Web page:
I wrote this post for the Online Features section of Exeposé, which I co-edit, on what being a woman means to me. Here is the full text! The link to the published article is here: http://exepose.com/2017/03/08/international-womens-day-post/
I thought I’d illustrate the article with a picture of myself (far left) with some inspiring female pals!
The official website for International Women’s Day describes the event as one that celebrates “the social, economic, cultural and political achievements of women” and “also marks a call to action for accelerating gender parity”. It’s a day that recognises the impact of women and aims for complete gender equality – something that, despite much progress, still fails to exist across the world.
Considerable strides have been made in terms of gender equality in recent times – strides that afford both myself and other women around me opportunities that our ancestors would never have had. Take a look at the Western world in which I, the writer, happen to reside. 100 years ago, no woman in the United Kingdom was able to vote. 50 years ago, no woman was able to attend Harvard, Yale or Princeton Universities. Just 25 years ago, not all British women were entitled to maternity leave. All of these were privileges denied to people purely on the basis that they happened to be females.
In the world we live in today, much is different from previous times. In many countries, such as the UK and the US, the ideas of women voting, going to work and accessing education are the norm, rather than things that are denied to around half the population on the basis on gender. All the rights both myself and other women around me have been afforded, as well as the remarkable achievements of women around the world, are all down to brave and strong-willed females who fought for a cause, and this day offers a great opportunity to celebrate those people and the steps they have taken in reducing the gap between genders.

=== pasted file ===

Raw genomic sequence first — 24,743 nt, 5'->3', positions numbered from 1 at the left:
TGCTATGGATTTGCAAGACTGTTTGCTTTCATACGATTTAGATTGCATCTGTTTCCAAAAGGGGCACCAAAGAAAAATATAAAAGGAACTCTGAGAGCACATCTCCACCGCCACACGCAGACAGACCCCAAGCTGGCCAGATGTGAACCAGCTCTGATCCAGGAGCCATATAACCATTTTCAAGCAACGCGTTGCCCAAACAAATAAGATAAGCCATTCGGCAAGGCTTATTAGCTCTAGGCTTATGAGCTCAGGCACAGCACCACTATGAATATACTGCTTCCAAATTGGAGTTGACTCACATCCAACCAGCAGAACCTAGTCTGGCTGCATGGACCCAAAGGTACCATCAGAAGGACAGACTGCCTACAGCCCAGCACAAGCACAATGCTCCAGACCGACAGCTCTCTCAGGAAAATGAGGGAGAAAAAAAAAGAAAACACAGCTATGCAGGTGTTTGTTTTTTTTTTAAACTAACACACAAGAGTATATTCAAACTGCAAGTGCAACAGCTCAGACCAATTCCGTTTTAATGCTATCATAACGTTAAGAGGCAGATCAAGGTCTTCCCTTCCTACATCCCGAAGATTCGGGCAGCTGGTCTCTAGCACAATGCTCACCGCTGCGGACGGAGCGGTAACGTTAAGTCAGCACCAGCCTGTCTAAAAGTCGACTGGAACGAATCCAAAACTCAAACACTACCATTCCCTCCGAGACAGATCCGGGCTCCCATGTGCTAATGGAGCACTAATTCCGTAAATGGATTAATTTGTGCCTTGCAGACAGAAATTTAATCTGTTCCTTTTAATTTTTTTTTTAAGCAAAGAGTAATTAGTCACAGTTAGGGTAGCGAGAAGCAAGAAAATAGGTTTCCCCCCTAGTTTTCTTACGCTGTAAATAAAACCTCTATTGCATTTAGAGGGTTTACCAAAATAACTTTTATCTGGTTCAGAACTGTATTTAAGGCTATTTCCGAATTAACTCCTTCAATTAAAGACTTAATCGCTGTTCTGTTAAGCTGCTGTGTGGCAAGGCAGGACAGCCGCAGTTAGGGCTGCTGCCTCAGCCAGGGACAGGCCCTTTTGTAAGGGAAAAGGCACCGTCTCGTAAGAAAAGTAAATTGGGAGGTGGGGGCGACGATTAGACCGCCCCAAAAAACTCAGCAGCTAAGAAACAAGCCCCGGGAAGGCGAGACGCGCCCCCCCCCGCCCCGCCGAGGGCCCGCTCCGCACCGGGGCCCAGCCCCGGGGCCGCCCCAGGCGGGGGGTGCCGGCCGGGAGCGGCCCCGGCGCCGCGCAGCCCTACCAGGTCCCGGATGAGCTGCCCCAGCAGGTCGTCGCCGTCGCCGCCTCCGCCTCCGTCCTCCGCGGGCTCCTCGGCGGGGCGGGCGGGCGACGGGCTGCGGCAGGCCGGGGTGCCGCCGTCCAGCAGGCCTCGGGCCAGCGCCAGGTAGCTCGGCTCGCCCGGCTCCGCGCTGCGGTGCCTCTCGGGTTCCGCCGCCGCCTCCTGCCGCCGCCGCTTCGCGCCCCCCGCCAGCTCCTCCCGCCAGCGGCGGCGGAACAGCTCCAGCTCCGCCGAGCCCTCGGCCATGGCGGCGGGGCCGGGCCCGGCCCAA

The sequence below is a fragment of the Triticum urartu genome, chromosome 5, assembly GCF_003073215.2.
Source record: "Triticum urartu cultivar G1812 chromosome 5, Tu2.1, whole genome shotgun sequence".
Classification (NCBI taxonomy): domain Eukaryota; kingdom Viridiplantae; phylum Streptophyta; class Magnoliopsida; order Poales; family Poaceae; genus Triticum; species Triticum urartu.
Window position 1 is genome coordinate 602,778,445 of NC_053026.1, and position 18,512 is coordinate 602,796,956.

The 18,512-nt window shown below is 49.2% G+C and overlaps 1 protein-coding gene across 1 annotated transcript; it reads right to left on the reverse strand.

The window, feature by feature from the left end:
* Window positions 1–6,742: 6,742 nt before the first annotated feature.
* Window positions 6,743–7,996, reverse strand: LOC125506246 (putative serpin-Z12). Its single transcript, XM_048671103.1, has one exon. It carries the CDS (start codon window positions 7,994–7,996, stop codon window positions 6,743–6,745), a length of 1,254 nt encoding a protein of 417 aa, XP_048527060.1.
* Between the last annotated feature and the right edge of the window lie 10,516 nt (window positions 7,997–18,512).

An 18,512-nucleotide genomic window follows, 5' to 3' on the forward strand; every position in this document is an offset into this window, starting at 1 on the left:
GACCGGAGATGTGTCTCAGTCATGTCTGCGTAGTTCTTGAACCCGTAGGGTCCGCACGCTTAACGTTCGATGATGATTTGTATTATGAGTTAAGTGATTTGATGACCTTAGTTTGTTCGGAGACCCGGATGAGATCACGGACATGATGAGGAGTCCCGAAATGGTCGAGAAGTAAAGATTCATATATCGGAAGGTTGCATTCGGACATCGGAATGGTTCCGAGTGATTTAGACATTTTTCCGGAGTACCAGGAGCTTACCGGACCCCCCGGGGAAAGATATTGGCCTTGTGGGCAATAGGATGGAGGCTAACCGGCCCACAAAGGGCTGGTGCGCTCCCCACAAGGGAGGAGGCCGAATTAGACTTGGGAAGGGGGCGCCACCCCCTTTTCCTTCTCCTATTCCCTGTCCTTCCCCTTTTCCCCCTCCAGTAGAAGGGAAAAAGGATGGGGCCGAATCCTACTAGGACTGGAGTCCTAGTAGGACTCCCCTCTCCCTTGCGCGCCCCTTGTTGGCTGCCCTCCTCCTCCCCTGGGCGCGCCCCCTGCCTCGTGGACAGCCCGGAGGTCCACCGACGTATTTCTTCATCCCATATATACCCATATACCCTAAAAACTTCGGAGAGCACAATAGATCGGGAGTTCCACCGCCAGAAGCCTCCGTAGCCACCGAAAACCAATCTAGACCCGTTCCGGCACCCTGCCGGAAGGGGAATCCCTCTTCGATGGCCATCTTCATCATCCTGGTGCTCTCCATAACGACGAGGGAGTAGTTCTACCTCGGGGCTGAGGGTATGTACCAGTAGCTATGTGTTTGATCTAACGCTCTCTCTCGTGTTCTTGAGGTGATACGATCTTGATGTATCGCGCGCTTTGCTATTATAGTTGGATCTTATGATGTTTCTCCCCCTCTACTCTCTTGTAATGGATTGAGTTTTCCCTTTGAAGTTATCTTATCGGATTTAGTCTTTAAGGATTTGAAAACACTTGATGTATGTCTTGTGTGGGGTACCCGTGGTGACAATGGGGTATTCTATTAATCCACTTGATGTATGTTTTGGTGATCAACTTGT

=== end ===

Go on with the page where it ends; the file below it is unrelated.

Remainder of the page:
I am lucky to be living in a time and place where I have rarely experienced any negative treatment because I am a woman. I am able to do the things I want to do without discrimination because of my gender, whether that be, among others, going to university, getting a part-time job or editing the online version of the more political section of my student newspaper. Furthermore, when I choose to do something, I feel that it is my own personal interests that dictate this, rather than the fact I happen to be female.
Yet, it is important to remember that I have privilege in comparison to others. In the lottery of life, I am white and living in the Western World, with supportive parents and a relatively comfortable upbringing. Furthermore, I have not yet entered the world of full-time work, where sexist attitudes can be rife. The fight for equal rights for females, worldwide, is by no means over. Shocking things exist across the planet that confirm we all need to work together to fight gender inequality. The continued practice of female genital mutilation across the world. The fact that a MEP feels that he can tell the European Parliament that women should earn less “because they are weaker, they are smaller, they are less intelligent”. The fact that some companies still insist that women must wear high heels at work, just because of their gender. The heart-breaking statistic that 130 million girls across the world do not go to school – all because they happen to be female.
In my opinion, it is incomprehensible that anyone’s gender should have any impact on the way they are treated. Why some people can’t see that too is a mystery to me.